22. The apparatus according to claim 13 that derives frequency-dependent statistical characteristics for the three or more input audio signals.
23. The apparatus according to claim 22 that comprises:
means for applying a block transform to the three or more input audio signals to generate frequency-domain coefficients;
means for deriving the frequency-dependent statistical characteristics from individual frequency-domain coefficients or groups of frequency-domain coefficients; and
means for deriving the two or more processed signals by applying filters to the three or more input audio signals having frequency responses based on the frequency-dependent statistical characteristics.
24. The apparatus according to claim 22 that comprises means for deriving the two or more processed signals by applying filters to the three or more input audio signals having impulse responses based on the frequency-dependent statistical characteristics.
25. A computer-readable storage medium recording a program of instructions executable by processor, wherein execution of the program of instructions causes the processor to perform a method for increasing spatial resolution of audio signals representing a sound field, the method comprising:
receiving three or more input audio signals that represent the sound field as a function of angular direction with zero-order and first-order angular terms;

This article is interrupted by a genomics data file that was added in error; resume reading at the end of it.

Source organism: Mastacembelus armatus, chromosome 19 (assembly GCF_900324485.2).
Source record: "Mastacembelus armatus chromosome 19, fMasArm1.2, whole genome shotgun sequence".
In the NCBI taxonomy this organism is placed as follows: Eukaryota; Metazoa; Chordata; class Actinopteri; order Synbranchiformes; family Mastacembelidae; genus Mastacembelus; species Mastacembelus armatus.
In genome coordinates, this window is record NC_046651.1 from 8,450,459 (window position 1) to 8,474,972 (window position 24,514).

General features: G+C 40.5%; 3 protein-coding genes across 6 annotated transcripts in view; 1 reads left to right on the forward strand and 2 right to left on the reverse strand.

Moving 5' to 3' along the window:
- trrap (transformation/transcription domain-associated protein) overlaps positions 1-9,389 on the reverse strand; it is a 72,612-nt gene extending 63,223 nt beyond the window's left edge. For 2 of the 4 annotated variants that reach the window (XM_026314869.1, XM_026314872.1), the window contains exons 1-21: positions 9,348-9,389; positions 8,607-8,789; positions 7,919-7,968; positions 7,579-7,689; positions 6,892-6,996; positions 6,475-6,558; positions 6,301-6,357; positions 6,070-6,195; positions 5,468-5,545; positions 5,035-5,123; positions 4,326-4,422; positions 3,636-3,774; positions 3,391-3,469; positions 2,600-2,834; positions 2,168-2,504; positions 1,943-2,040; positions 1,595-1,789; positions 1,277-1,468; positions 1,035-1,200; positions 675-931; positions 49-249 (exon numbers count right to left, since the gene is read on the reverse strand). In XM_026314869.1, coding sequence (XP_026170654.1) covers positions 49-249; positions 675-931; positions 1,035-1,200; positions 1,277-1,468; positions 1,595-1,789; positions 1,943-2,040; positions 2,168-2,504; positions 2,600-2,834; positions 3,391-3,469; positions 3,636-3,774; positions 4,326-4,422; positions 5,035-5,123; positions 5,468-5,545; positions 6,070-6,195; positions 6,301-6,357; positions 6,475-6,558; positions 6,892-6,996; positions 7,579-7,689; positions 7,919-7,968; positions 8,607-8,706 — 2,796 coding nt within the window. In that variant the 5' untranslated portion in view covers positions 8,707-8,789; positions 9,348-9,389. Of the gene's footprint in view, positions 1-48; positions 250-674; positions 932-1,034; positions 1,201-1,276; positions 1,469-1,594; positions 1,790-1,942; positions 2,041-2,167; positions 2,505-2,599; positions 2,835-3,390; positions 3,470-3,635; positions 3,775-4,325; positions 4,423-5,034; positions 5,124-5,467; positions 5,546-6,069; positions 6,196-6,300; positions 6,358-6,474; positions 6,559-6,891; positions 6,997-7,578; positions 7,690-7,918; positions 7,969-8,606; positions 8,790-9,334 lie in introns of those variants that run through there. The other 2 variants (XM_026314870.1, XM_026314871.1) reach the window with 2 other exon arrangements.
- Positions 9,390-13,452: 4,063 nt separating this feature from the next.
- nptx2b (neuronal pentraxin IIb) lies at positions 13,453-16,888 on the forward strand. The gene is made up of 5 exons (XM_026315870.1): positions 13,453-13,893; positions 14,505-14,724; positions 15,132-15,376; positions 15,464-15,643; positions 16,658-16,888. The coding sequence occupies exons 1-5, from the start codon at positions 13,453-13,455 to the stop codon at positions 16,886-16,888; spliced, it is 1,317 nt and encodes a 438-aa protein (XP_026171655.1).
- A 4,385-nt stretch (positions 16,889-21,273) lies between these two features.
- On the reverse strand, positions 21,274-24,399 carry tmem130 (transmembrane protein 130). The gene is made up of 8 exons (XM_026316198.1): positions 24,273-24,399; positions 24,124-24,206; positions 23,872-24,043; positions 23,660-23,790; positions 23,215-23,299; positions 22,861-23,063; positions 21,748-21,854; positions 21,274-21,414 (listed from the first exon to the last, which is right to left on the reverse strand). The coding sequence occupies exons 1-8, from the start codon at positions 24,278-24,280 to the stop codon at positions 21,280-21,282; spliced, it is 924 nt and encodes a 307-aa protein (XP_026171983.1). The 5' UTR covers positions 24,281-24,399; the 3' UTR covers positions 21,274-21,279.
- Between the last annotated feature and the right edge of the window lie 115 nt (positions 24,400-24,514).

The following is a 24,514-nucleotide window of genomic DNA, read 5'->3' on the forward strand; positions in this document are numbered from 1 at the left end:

analyzing the three or more input audio signals to derive statistical characteristics of one or more angular directions of acoustic energy in the sound field;
deriving two or more processed signals from weighted combinations of the three or more input audio signals in which the three or more audio signals are weighted according to the statistical characteristics, wherein the two or more processed signals represent the sound field as a function of angular direction with angular terms of one or more orders greater than one:
providing five or more output audio signals that represent the sound field as a function of angular direction with angular terms of order zero, one and greater than one, wherein the five or more output audio signals comprise the three or more input audio signals and the two or more processed signals.
26. The storage medium according to claim 25 wherein the three or more input audio signals are received from a plurality of acoustic transducers each having directional sensitivities with angular terms of an order no greater than first order.